6. Velocity – The daily stand-ups, the retrospectives help eliminate impediments which in turn increases the velocity of the team.


Examples of Agile methodology outside software development 

We have covered the principles and the benefits of Agile in software development, we can now want to look at how an Agile framework can be utilised in marketing and product development.

Growth Hacking 

Sean Ellis coined the term ‘growth hacking’ in a blog post in 2010. A growth hacker is focused one single metric, how to grow a business. Using an Agile framework, in each Sprint the cross functional team develop, prioritise and test ideas for growth. The results from these tests are then used to further develop ideas to test i.e. an iterative approach. Those interested to learn more should read the growth hacking blog at

Design Sprints

Developed by Google Venture the design sprint is a “five-day process for answering critical business questions through design, prototyping, and testing ideas with customers.” source

A Design Sprint is split across five days with time allocated to:

  1. Defining the problem you wish to solve.
  2. Designing possible solutions.
  3. Creating a hypothesis for testing.
  4. Developing a high-fidelity prototype.
  5. Testing with users.

What makes Designs Sprint successful can be summarised in three factors:

  1. Using time-boxed events to streamline defining the problem and developing possible solutions.
  2. Creating an MVP (Minimum Viable Product) from one of the possible solutions.
  3. Testing the MVP with real user to measure success.

To learn more about Design Sprint I would recommend reading Jake Knapp book Sprint: How to solve big problems and test new ideas in just five days. Or read the post on Lego’s implementation Design Sprints at scale

Minimum Viable Product (MVP) vs Minimal Desirable Product (MDP)

A minimal viable product (MVP) is a technique where a new product is created with the least effort possible used to validate a hypothesis. MVPs allows for rapid learning at the lowest possible cost. The concept of MVP was popularized by Eric Ries, the author of the Lean Startup.  He explains an MVP as,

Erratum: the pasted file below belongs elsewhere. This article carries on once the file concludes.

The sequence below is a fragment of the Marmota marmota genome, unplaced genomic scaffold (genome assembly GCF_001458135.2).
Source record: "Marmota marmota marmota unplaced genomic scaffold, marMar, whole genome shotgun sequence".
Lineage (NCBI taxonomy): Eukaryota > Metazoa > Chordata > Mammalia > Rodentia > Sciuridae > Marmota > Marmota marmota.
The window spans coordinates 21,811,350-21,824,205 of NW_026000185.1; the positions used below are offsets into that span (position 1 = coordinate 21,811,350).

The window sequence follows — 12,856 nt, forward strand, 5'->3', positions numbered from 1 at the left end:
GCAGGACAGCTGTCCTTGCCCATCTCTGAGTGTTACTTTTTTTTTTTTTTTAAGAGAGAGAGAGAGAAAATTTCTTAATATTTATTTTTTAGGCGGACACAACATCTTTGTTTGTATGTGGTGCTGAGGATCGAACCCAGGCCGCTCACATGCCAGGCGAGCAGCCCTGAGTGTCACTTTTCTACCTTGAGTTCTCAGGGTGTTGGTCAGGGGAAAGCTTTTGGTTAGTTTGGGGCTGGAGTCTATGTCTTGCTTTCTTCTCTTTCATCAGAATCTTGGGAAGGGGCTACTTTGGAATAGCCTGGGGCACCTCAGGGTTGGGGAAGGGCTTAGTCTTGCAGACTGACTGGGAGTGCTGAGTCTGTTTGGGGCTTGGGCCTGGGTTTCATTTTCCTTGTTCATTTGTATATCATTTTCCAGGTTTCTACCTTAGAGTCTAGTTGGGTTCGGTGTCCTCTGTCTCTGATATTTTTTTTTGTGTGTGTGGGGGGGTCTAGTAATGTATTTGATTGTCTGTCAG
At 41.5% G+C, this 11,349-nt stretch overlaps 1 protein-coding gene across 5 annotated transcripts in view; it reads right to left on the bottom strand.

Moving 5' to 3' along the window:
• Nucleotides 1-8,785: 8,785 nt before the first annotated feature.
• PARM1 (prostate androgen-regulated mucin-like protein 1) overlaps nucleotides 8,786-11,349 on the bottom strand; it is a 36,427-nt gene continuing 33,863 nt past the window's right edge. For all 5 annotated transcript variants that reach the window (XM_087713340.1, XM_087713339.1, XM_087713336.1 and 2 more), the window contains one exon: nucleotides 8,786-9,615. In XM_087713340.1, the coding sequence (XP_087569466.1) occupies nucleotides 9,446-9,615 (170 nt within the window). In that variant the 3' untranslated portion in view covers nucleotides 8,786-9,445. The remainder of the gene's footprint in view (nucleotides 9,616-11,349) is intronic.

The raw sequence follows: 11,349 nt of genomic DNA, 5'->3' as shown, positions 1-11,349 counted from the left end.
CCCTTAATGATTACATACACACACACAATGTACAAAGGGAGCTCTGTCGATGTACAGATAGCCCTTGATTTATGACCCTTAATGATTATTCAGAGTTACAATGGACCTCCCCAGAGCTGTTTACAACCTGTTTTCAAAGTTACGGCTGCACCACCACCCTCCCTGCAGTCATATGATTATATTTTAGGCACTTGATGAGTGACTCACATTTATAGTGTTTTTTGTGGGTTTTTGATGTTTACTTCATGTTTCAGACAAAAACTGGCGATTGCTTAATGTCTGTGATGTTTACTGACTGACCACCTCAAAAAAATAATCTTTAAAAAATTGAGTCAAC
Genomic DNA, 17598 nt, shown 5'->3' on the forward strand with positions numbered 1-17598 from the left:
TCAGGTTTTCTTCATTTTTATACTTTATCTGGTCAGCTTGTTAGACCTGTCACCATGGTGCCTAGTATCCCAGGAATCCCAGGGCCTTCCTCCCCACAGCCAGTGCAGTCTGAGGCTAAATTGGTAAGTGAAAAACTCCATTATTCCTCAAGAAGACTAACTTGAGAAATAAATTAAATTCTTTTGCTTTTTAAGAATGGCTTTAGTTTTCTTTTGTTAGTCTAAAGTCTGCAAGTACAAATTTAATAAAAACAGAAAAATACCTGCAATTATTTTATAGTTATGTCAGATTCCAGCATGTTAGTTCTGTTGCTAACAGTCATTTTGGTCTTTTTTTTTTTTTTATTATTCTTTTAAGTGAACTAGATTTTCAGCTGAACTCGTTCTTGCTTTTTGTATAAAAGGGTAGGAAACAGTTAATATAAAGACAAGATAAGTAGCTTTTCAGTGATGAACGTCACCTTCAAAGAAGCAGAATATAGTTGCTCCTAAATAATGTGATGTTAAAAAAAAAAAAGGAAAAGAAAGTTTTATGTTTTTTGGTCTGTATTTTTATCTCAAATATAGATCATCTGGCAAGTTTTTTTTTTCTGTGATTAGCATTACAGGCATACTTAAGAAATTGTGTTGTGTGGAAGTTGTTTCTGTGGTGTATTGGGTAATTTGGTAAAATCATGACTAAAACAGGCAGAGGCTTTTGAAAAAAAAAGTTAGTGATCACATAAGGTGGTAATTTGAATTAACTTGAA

“the idea of the minimum viable product is useful because you can say: our vision is to build a product that solves this core problem for customers and we think that for the people who are early adopters for this kind of solution, they will be the most forgiving. And they will fill in their minds the features that aren’t quite there if we give them the core, tent-pole features that point the direction of where we’re trying to go.

So, the minimum viable product is that product which has just those features (and no more) that allows you to ship a product that resonates with early adopters; some of whom will pay you money or give you feedback.”

A minimal desirable product (MDP) is focused on testing a great user/product experience with the least effort required to test. For example, creating a high-fidelity prototype would be an example of a minimal desirable product used for testing.

Andrew Chen explains the MDP process as

  • Understand user goals
  • Create a Minimum Desirable Product
  • Listen to users and maximize Love
  • Iterate to a great product experience

North Star Metric

The North Star Metric is a concept that has emerged from companies from Silicon Valley who invested in long term sustainable growth by creating and optimising that ‘a-ha’ moment with their customers. The North Star Metric is a single metric that focuses on the product’s core value. It defines the relationship between the customer problems that the product team is trying to solve (the ‘a-ha’ moment) and then the revenue that the business aims to generate by doing so. It has helped teams move beyond focusing on surface-level growth to long term customer growth as everyone and everything is focused on a single metric.

A North Star Metric may not be the flashiest number, nor is it a vanity metric, such as Facebook likes or Twitter followers. Getting one hundred new Twitter followers doesn’t equal growth. Likewise, focusing all your effort on free trial signup, will not provide insight into whether those people will actually use your product, or whether they’ll stick around when the free trial period has ended. North Star Metric is a leading (not lagging) indicator of a future business outcome that your company cares about.

Why do you need a North Star Metric

The North Star Metric provides three essential benefits:

  1. It provides the company and its staff clarity and alignment on what needs to be optimised and what can be left alone.
  2. It communicates in a simple single metric the progress of the product to the whole company.
  3. It holds the company accountable for an outcome.

An Agile Culture

In this section, I want to look at how concepts of Agile can be used to define the culture of a company. By Agile I mean:

  1. Using data over opinion – a culture that looks at market trends, carries our user research or analyses user data to make decisions over personal opinions can be seen as a culture that has adopted concepts of Agile.